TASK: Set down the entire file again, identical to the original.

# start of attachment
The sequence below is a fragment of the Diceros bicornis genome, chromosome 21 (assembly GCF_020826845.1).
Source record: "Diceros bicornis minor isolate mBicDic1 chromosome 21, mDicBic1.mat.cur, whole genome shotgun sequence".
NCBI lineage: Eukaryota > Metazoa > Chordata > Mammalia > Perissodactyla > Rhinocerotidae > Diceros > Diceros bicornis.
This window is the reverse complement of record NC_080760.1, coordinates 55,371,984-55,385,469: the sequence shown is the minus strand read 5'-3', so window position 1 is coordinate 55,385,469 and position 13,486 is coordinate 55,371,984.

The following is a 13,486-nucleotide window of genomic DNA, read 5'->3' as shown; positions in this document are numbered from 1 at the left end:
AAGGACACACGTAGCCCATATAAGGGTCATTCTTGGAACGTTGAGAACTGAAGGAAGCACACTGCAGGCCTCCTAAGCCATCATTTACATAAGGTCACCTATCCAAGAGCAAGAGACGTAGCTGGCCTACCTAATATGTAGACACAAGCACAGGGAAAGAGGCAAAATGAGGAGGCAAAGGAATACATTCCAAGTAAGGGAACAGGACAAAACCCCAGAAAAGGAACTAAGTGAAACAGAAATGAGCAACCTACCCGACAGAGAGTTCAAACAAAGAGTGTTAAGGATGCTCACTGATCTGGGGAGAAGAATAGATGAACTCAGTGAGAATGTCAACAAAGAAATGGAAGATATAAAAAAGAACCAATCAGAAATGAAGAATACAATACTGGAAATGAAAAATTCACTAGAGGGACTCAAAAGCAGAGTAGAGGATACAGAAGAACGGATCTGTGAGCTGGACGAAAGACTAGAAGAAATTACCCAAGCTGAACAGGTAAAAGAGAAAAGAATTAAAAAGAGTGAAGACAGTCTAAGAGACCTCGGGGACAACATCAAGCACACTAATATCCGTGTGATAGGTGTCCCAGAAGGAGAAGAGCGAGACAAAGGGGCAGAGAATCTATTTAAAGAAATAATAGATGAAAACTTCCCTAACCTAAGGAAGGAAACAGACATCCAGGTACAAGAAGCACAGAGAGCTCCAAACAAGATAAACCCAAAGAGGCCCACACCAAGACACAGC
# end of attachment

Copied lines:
The sequence below is a fragment of the Diceros bicornis genome, chromosome 21 (assembly GCF_020826845.1).
Source record: "Diceros bicornis minor isolate mBicDic1 chromosome 21, mDicBic1.mat.cur, whole genome shotgun sequence".
NCBI lineage: Eukaryota > Metazoa > Chordata > Mammalia > Perissodactyla > Rhinocerotidae > Diceros > Diceros bicornis.
This window is the reverse complement of record NC_080760.1, coordinates 55,371,984-55,385,469: the sequence shown is the minus strand read 5'-3', so window position 1 is coordinate 55,385,469 and position 13,486 is coordinate 55,371,984.

The following is a 13,486-nucleotide window of genomic DNA, read 5'->3' as shown; positions in this document are numbered from 1 at the left end:
AAGGACACACGTAGCCCATATAAGGGTCATTCTTGGAACGTTGAGAACTGAAGGAAGCACACTGCAGGCCTCCTAAGCCATCATTTACATAAGGTCACCTATCCAAGAGCAAGAGACGTAGCTGGCCTACCTAATATGTAGACACAAGCACAGGGAAAGAGGCAAAATGAGGAGGCAAAGGAATACATTCCAAGTAAGGGAACAGGACAAAACCCCAGAAAAGGAACTAAGTGAAACAGAAATGAGCAACCTACCCGACAGAGAGTTCAAACAAAGAGTGTTAAGGATGCTCACTGATCTGGGGAGAAGAATAGATGAACTCAGTGAGAATGTCAACAAAGAAATGGAAGATATAAAAAAGAACCAATCAGAAATGAAGAATACAATACTGGAAATGAAAAATTCACTAGAGGGACTCAAAAGCAGAGTAGAGGATACAGAAGAACGGATCTGTGAGCTGGACGAAAGACTAGAAGAAATTACCCAAGCTGAACAGGTAAAAGAGAAAAGAATTAAAAAGAGTGAAGACAGTCTAAGAGACCTCGGGGACAACATCAAGCACACTAATATCCGTGTGATAGGTGTCCCAGAAGGAGAAGAGCGAGACAAAGGGGCAGAGAATCTATTTAAAGAAATAATAGATGAAAACTTCCCTAACCTAAGGAAGGAAACAGACATCCAGGTACAAGAAGCACAGAGAGCTCCAAACAAGATAAACCCAAAGAGGCCCACACCAAGACACAGC